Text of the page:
It’s hard to believe it’s been over a year since Donald Trump was sworn in as president of the United States and, furthermore, that he’s still occupying that office given the myriad scandals in which he’s been embroiled. But everywhere we turn, TV is constantly reminding us of the, er, stormy weather we’re navigating. In The Good Fight, House of Cards, Scandal and Homeland, female characters are leading the charge against Trump's brand of leadership and/or taking on this frightening new world.
Following on from last season, The Good Fight continues to use Trump’s looming presence as a guide for everything it does. Hell, the title of each episode this season is the number of days into his presidency it airs in the US.
In the first instalment of season two, “Day 408”, Liz Reddick-Lawrence (Audra McDonald) buried her father, who was “born and died when Nazis were marching in the street”, a reference to the resurgence of white supremacy. In the season's continuing storyline, lawyers are being killed by their clients, with Diane Lockhart (Christine Baranski) and her fellow attorneys fearing for their lives amid rising tensions.
Meanwhile, an impeachment arc is also in the works. “[The upcoming storyline is] very much a threat to an occupation and not just someone's personhood, which is true to the way the current administration is attacking the bar association,” The Good Fight co-creator Robert King told The Hollywood Reporter.
House of Cards has a history of disposing of any and all characters who get in the way of President Frank Underwood (Kevin Spacey) and First Lady Claire Underwood (Robyn Wright). Fittingly, Claire herself ascended to the office of President at the close of season five, and this plot development managed to save the series in its final season, enabling a swift disposal of Frank in the wake of Spacey's firing over admissions of sexual misconduct.
Homeland — currently in its seventh season on SBS on Friday nights at 8:30pm — is another show with a morally compromised female president in Elizabeth Keane (Elizabeth Marvel). In recent events, Keane has had an attempt made on her life, subsequent attacked the intelligence community and, much like the Underwoods, is suspected of “fixing” people she doesn’t like by having them killed. Another woman, Carrie Mathison (Claire Danes), is determined to take Keane down.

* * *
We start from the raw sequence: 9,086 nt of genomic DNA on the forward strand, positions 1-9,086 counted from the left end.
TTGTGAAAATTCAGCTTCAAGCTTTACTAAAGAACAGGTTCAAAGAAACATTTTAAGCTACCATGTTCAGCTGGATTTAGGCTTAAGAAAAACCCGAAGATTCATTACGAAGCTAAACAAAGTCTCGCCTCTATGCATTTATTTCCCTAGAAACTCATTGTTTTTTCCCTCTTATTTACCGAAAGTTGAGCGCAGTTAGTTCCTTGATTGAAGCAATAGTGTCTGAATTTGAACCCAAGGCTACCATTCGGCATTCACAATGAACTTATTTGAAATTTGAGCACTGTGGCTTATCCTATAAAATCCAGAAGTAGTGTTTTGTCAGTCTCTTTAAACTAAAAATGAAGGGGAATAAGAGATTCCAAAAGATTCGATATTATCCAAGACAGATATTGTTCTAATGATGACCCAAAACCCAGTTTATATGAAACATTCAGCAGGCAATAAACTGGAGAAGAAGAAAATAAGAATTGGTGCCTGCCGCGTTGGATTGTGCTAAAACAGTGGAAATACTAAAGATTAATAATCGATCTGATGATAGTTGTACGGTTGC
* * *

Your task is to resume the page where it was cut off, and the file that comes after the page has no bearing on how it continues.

Then there's Scandal, which has never quite found as much success in Australia as it has in the US. The long-running series is about to bid farewell to political fixer Olivia Pope (Kerry Washington) and the female president she formerly served, Mellie Grant (Bellamy Young), amid outlandish Russian hacking subplots, assassinations and electoral college controversies, many of which were foretold prior to being mirrored by real life.
“We try to stay up with everything both conservative and liberal, and then try to extrapolate it to its most crazy degree,” Scandal creator Shonda Rhimes told Vulture last year. “Unfortunately, reality is extrapolating itself to its most crazy degree right now… How dark do you want to be at a time when people aren’t feeling so happy?”
The Good Fight leans into this darkness, juxtaposing terrorist threats with Diane’s newfound IDGAF attitude. But by giving as much time to its female characters’ personal lives as it does their profession and the threats to it, The Good Fight gives us something to root for when everything can seem bleak.
Stream The Good Fight anytime at SBS On Demand: